Dutch 17th–century artists drew their subject matter from all elements of society. The artist who best captured the refinement of the wealthy bourgeoisie in the second half of the century was Gerard ter Borch. In this example, an elegant gentleman bows gracefully as he enters the room. A young woman wearing a beautiful satin dress with an orange–red jacket stands to greet him while another woman sits at a table playing a theorbo, a musical instrument. Behind this group a man warms his hands at a fireplace. The costumes, instruments, imposing mantelpiece, and gilded wallpaper all attest to the high social status of the figures.

Ter Borch's exquisite painting technique, which consisted of delicate touches with the brush and the use of thin glazes to suggest transparencies, allowed him to create realistic textural effects, whether of lace, satin, or the pile of a wool tablecloth. His main focus was the psychological interaction of the two protagonists, the suitor and the standing woman. These two figures are clearly communicating through their glances and gestures. Seen in the context of the musical instruments and dog, both of which have associations of love, their meeting has strong sexual overtones.


  • Title: The Suitor's Visit
  • Date Created: c. 1658
  • Physical Dimensions: w750 x h800 cm (overall)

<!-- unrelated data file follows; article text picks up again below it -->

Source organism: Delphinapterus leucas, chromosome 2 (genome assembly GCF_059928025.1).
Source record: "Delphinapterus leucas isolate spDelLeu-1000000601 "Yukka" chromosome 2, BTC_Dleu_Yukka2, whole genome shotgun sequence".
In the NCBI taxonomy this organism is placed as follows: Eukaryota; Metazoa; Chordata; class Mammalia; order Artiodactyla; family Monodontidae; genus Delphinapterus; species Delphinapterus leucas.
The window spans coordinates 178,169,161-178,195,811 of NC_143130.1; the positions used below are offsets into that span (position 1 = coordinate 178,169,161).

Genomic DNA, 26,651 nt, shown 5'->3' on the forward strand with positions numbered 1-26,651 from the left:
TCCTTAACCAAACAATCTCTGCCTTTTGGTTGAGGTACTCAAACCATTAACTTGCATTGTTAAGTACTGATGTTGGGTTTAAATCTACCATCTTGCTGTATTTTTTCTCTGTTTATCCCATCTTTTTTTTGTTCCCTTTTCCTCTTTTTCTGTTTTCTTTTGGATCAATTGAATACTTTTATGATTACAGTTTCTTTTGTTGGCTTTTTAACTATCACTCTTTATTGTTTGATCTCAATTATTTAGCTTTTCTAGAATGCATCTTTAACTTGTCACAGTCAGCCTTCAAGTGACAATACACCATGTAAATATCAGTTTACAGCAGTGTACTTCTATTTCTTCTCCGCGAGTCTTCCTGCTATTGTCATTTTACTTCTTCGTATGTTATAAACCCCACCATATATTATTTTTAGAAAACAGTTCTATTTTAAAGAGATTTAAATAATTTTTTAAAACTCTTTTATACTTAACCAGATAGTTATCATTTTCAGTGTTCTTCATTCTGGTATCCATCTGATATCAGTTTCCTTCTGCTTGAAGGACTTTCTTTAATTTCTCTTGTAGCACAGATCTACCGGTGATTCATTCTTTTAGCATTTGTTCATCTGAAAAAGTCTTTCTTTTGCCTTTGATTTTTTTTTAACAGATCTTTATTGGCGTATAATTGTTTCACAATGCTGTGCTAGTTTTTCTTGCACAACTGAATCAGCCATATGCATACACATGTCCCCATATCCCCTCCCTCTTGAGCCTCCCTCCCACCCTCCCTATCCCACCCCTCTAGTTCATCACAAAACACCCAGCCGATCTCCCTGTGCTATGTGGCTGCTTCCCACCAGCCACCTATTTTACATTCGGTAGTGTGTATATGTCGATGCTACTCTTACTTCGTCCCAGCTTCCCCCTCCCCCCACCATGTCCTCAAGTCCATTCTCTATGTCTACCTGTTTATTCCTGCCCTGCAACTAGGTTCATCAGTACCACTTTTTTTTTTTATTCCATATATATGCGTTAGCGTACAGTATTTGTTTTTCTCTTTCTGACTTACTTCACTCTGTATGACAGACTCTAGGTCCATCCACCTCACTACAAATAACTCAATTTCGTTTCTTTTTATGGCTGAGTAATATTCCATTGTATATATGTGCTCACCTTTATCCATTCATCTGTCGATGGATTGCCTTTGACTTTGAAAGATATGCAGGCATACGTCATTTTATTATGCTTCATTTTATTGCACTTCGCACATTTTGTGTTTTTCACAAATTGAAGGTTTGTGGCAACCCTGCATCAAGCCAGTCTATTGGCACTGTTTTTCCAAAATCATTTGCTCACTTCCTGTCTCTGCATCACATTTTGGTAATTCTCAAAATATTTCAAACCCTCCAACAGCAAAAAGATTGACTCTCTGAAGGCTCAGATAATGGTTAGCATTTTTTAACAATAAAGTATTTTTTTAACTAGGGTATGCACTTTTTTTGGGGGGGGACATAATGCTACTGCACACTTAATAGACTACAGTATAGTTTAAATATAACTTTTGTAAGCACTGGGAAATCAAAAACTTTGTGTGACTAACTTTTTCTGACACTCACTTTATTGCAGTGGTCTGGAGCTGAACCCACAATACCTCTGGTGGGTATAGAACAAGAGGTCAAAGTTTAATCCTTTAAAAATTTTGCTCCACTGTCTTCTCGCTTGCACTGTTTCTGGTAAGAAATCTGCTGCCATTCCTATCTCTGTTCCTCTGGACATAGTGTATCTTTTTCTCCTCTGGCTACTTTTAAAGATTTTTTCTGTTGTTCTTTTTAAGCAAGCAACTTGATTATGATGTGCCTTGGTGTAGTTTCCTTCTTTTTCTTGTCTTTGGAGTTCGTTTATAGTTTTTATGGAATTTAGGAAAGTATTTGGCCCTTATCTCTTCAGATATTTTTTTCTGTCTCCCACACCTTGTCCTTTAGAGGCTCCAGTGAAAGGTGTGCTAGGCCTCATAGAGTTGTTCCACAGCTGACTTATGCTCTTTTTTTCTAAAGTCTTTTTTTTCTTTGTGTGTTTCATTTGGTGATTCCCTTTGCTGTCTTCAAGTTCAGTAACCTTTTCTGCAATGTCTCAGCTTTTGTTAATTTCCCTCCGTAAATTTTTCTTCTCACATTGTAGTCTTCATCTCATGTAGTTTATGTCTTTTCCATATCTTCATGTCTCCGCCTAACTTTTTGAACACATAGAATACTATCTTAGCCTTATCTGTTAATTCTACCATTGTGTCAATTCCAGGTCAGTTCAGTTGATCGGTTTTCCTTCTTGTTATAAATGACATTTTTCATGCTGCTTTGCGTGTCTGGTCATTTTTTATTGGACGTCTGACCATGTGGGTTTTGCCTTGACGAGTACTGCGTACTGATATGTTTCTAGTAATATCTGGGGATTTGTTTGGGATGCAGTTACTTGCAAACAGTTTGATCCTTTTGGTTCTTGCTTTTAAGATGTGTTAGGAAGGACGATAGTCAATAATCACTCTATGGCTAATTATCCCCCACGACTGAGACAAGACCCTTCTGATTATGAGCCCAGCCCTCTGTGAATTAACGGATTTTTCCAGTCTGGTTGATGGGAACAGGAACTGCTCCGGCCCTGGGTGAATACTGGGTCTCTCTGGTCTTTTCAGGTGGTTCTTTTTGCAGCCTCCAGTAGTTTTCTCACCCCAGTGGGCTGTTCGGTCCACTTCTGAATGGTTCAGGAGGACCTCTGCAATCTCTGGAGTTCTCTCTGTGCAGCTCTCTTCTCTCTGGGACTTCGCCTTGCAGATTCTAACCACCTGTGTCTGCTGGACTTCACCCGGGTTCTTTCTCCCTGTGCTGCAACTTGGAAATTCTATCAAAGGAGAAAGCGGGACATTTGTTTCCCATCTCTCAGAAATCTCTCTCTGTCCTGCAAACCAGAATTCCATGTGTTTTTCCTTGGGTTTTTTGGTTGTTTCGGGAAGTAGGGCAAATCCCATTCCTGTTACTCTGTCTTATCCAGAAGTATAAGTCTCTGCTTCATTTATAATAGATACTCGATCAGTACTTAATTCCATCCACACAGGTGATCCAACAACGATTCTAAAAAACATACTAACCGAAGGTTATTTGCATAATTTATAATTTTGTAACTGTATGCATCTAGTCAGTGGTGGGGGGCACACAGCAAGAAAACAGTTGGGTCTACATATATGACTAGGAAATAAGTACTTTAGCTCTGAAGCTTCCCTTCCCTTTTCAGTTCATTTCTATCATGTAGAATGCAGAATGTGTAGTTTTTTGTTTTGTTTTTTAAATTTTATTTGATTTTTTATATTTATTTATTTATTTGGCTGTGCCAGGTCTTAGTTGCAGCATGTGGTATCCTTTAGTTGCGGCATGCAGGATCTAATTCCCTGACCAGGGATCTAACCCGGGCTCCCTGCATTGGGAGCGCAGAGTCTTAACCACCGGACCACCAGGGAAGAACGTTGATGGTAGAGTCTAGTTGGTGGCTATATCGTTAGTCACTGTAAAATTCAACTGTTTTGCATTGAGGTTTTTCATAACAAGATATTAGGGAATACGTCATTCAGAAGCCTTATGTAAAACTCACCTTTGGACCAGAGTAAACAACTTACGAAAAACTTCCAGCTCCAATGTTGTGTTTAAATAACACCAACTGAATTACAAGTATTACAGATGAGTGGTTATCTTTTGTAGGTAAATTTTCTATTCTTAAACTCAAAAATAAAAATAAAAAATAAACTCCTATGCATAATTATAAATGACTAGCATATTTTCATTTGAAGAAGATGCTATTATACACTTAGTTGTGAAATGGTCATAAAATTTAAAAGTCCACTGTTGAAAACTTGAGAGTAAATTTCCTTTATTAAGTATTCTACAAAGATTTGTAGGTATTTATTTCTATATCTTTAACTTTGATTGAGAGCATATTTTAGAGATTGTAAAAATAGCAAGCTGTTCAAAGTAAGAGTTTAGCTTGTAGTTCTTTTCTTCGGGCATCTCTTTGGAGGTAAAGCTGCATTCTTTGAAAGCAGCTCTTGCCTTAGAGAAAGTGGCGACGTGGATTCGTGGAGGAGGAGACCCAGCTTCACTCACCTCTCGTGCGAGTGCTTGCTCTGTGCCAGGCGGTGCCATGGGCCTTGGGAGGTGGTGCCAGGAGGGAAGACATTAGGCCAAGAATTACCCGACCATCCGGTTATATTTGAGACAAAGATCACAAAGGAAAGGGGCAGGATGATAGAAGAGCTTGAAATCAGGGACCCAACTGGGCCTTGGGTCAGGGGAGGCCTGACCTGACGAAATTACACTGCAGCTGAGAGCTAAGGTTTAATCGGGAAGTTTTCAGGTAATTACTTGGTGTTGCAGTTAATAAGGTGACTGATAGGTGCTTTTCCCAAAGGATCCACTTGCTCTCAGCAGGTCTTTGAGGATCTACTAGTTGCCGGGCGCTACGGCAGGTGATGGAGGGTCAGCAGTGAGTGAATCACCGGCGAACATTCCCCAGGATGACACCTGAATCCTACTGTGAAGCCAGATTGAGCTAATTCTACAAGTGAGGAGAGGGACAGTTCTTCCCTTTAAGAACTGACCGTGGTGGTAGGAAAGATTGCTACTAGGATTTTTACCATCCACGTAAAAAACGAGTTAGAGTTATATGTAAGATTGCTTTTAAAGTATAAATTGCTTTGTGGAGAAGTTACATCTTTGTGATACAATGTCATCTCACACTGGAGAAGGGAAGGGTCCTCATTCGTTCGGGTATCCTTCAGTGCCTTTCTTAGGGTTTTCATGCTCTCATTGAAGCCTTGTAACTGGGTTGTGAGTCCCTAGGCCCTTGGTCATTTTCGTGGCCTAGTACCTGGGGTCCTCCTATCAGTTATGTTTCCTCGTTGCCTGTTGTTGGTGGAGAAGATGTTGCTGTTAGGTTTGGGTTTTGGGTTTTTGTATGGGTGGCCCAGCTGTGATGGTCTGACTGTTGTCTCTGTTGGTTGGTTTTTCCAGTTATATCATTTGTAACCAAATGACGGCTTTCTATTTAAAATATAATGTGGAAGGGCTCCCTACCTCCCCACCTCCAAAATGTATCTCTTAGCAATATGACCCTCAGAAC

• Type: Painting
  • Rights: Andrew W. Mellon Collection
  • External Link: National Gallery of Art, Washington, DC
  • Medium: oil on canvas
  • painter: Gerard ter Borch the Younger
  • Theme: genre, courtship
  • School: Dutch
  • Provenance: Charles-Auguste-Louis-Joseph, duc de Morny [1811-1865], Paris; (his estate sale, at the Palais de la Présidence du Corps Législatif, Paris, 31 May-12 June 1865, no. 82); Josè Salamanca y Mayol [Marquès de Salamanca, d. 1866], Madrid; (sale, at his residence by Charles Pillet, Paris, 3-6 June 1867, no. 126); Baron Adolphe de Rothschild [1823-1900], Paris; by inheritance to his first cousin once-removed, Baron Maurice de Rothschild [1881-1957], Paris; (Duveen Brothers, Inc., London, New York, and Paris); sold July 1922 to Andrew W. Mellon, Pittsburgh and Washington, D.C.; deeded 28 December 1934 to The A.W. Mellon Educational and Charitable Trust, Pittsburgh; gift 1937 to NGA.

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